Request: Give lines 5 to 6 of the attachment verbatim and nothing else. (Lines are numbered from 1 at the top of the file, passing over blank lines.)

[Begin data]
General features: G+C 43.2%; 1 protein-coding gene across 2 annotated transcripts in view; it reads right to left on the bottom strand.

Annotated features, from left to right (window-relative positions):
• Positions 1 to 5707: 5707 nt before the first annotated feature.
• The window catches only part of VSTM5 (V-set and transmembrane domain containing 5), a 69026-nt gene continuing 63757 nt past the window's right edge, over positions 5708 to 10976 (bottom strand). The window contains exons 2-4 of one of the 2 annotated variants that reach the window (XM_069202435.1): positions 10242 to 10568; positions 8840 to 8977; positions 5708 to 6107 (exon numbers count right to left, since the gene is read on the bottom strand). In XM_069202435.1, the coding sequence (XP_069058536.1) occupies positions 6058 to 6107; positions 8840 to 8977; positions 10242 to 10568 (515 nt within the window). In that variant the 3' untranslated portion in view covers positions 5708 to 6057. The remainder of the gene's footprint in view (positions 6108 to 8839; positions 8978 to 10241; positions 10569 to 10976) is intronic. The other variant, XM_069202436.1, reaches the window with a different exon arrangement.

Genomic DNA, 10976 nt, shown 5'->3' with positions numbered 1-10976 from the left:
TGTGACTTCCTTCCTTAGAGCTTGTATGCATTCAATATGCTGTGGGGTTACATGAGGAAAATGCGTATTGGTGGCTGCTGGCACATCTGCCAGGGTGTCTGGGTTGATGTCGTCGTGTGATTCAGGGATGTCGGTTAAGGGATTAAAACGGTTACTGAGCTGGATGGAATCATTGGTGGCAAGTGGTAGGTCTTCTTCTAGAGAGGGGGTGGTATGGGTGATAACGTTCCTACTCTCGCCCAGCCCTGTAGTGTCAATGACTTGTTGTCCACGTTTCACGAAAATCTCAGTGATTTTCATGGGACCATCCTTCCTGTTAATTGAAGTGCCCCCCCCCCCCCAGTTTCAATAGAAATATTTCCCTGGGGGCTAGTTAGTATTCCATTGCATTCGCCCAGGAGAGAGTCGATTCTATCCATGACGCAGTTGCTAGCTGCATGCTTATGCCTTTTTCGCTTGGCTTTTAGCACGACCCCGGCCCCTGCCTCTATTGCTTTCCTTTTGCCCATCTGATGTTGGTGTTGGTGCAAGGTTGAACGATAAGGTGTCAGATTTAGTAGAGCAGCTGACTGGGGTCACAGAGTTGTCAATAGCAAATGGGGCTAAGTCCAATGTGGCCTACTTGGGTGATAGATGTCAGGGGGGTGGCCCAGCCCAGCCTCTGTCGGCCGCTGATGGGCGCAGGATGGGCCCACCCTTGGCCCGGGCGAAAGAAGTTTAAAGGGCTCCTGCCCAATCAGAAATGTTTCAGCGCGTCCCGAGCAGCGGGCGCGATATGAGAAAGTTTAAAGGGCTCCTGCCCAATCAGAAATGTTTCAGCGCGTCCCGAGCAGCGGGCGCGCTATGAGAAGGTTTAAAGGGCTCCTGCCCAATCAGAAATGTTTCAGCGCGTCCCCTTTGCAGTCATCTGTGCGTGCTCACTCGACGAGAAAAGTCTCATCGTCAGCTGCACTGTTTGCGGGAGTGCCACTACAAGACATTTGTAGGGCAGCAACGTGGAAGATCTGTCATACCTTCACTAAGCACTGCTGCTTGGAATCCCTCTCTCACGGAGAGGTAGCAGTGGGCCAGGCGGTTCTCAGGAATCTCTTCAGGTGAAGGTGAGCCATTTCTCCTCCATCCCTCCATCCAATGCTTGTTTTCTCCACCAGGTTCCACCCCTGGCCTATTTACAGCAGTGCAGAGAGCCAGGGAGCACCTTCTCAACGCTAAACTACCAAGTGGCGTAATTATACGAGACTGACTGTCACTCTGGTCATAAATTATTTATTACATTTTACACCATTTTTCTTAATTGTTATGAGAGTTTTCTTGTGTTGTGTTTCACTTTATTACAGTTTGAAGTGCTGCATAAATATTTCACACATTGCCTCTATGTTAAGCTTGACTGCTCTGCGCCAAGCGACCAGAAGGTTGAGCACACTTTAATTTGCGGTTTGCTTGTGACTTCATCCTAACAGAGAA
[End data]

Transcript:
Genomic DNA, 10976 nt, shown 5'->3' with positions numbered 1-10976 from the left:
TGTGACTTCCTTCCTTAGAGCTTGTATGCATTCAATATGCTGTGGGGTTACATGAGGAAAATGCGTATTGGTGGCTGCTGGCACATCTGCCAGGGTGTCTGGGTTGATGTCGTCGTGTGATTCAGGGATGTCGGTTAAGGGATTAAAACGGTTACTGAGCTGGATGGAATCATTGGTGGCAAGTGGTAGGTCTTCTTCTAGAGAGGGGGTGGTATGGGTGATAACGTTCCTACTCTCGCCCAGCCCTGTAGTGTCAATGACTTGTTGTCCACGTTTCACGAAAATCTCAGTGATTTTCATGGGACCATCCTTCCTGTTAATTGAAGTGCCCCCCCCCCCCCAGTTTCAATAGAAATATTTCCCTGGGGGCTAGTTAGTATTCCATTGCATTCGCCCAGGAGAGAGTCGATTCTATCCATGACGCAGTTGCTAGCTGCATGCTTATGCCTTTTTCGCTTGGCTTTTAGCACGACCCCGGCCCCTGCCTCTATTGCTTTCCTTTTGCCCATCTGATGTTGGTGTTGGTGCAAGGTTGAACGATAAGGTGTCAGATTTAGTAGAGCAGCTGACTGGGGTCACAGAGTTGTCAATAGCAAATGGGGCTAAGTCCAATGTGGCCTACTTGGGTGATAGATGTCAGGGGGGTGGCCCAGCCCAGCCTCTGTCGGCCGCTGATGGGCGCAGGATGGGCCCACCCTTGGCCCGGGCGAAAGAAGTTTAAAGGGCTCCTGCCCAATCAGAAATGTTTCAGCGCGTCCCGAGCAGCGGGCGCGATATGAGAAAGTTTAAAGGGCTCCTGCCCAATCAGAAATGTTTCAGCGCGTCCCGAGCAGCGGGCGCGCTATGAGAAGGTTTAAAGGGCTCCTGCCCAATCAGAAATGTTTCAGCGCGTCCCCTTTGCAGTCATCTGTGCGTGCTCACTCGACGAGAAAAGTCTCATCGTCAGCTGCACTGTTTGCGGGAGTGCCACTACAAGACATTTGTAGGGCAGCAACGTGGAAGATCTGTCATACCTTCACTAAGCACTGCTGCTTGGAATCCCTCTCTCACGGAGAGGTAGCAGTGGGCCAGGCGGTTCTCAGGAATCTCTTCAGGTGAAGGTGAGCCATTTCTCCTCCATCCCTCCATCCAATGCTTGTTTTCTCCACCAGGTTCCACCCCTGGCCTATTTACAGCAGTGCAGAGAGCCAGGGAGCACCTTCTCAACGCTAAACTACCAAGTGGCGTAATTATACGAGACTGACTGTCACTCTGGTCATAAATTATTTATTACATTTTACACCATTTTTCTTAATTGTTATGAGAGTTTTCTTGTGTTGTGTTTCACTTTATTACAGTTTGAAGTGCTGCATAAATATTTCACACATTGCCTCTATGTTAAGCTTGACTGCTCTGCGCCAAGCGACCAGAAGGTTGAGCACACTTTAATTTGCGGTTTGCTTGTGACTTCATCCTAACAGAGAA